Our benchmark analysis makes it seem like we’re dealing with a modern game challenging the latest graphics cards. There’s just one GPU able to average more than 60 FPS at 3840x2160? Seriously?
Yeah, that’s Crysis for you. Talk about a load of cool data, though.
On the AMD side, it was interesting to track the evolution from TeraScale 1 (Radeon HD 3870 and 4870) to TeraScale 2 (Radeon HD 5870), TeraScale 3 (Radeon HD 6970), and ultimately the various iterations of Graphics Core Next. Specifically, the jump from a VLIW-based architecture to a scalar SIMT one showed through in every one of our benchmark charts. AMD’s Southern Islands ISA whitepaper from 2012 made it clear that GCN set forth to improve resource utilization, calling out stable and predictable performance in particular. The scaling we observed from Radeon HD 7970 and up bears this out.
Nvidia’s architectural evolution appears better-paced. From Tesla (GeForce 8, 9, and 200) to Fermi (GeForce 400 and 500), Kepler (GeForce 600 and 700), Maxwell (GeForce 900), and Pascal (GeForce 10), the gains are fairly consistent. Further, while high-end AMD and Nvidia cards are similarly bottlenecked at 1920x1080, the GeForce boards enjoy a ~10%-higher ceiling than the Radeons. Whether this is due to Crytek’s CryEngine 2, a lack of driver optimizations for 10-year-old games, or some other platform constraint isn’t clear.
We don’t often get the opportunity to chart several generations of graphics flagships against each other, so we came up with the idea to plot GPU transistor count over frame rate.
By tracking from left to right (frame rate), it’s easy to compare competing generations of graphics hardware. For instance, we can see how Radeon HD 3870 landed behind GeForce 8800 GTX (true to what we observed 10 years ago). Similarly, Radeon HD 4870 debuted at a disadvantage to GeForce GTX 280. But it used a less complex processor, too. In 2010, Nvidia introduced GeForce GTX 480 with performance that actually trailed Radeon HD 5870—doubly problematic since the 250W card’s GF100 GPU incorporated ~39% more transistors. Nvidia ironed out its issues with GeForce GTX 580, and AMD’s answer back, Radeon HD 6970, underwhelmed. The following two generations saw AMD and Nvidia trading blows. More recently, in 2015, AMD’s Radeon R9 Fury X came pretty close to matching GeForce GTX 980 Ti’s performance in our launch story. But older games tend to favor Nvidia’s architecture, which is why you see GM200 and its eight billion transistors so far ahead of the more complex Fiji chip. It’s the last data point that hurts most, though: Vega 64 adds a ton of transistors, but lands quite a way behind GeForce GTX 1080 Ti.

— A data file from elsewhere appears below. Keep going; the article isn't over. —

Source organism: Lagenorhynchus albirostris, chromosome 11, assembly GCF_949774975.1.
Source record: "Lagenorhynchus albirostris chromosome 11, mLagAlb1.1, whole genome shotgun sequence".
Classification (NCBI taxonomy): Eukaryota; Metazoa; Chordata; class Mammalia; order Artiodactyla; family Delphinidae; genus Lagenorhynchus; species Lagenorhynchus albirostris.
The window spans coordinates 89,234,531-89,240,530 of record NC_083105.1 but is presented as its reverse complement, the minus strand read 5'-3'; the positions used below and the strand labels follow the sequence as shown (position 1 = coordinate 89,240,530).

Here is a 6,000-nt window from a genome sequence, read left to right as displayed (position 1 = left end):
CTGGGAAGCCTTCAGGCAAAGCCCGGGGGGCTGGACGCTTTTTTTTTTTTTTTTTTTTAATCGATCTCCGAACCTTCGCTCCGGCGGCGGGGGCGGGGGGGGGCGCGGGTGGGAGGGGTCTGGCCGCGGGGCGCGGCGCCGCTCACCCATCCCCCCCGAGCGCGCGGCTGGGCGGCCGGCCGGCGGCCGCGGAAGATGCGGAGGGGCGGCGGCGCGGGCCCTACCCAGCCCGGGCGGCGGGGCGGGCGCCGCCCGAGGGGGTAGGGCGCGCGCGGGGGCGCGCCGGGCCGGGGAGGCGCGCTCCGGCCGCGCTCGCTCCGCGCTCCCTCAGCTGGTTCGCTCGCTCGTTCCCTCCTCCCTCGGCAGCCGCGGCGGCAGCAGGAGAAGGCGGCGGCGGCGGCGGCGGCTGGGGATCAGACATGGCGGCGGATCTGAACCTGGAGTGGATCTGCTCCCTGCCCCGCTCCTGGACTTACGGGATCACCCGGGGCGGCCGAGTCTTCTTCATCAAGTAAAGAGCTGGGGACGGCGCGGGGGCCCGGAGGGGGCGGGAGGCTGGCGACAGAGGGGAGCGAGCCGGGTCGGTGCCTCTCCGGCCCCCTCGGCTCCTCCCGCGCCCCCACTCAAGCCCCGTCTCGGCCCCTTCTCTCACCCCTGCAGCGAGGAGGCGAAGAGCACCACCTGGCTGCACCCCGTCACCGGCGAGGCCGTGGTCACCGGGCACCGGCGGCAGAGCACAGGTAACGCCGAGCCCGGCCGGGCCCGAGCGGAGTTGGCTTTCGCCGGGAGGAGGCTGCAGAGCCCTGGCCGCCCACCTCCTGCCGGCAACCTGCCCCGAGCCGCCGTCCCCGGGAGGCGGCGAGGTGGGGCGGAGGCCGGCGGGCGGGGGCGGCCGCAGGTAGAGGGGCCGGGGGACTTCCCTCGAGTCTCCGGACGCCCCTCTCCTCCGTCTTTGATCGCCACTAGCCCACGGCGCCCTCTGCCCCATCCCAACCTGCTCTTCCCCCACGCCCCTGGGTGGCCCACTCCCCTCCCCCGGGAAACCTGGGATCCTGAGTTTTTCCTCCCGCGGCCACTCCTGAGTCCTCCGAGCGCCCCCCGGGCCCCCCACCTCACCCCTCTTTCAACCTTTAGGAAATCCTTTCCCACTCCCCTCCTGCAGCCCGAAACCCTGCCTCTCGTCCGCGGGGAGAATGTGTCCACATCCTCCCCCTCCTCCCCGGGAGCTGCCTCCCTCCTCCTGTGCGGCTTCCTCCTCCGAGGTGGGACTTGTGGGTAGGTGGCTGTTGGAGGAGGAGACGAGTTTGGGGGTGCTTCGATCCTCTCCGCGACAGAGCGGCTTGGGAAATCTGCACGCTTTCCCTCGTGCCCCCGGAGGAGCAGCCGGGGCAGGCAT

Assigning a launch price to each card yields a very different picture when we plot them over performance. In this context, Radeon RX Vega 64 doesn’t look all that bad in Crysis. And while you cannot find Radeon RX 580s for the $200 AMD originally advertised, it’s kind of cool to see Polaris serving up better performance than Radeon R9 290X for half the price just four years later.
We hope you enjoyed our little jaunt back in time with a game that, 10 years later, still looks amazing as it hammers modern graphics cards at high resolutions. If you still have a copy of Crysis it may be time to dust it off and take this title for another spin.
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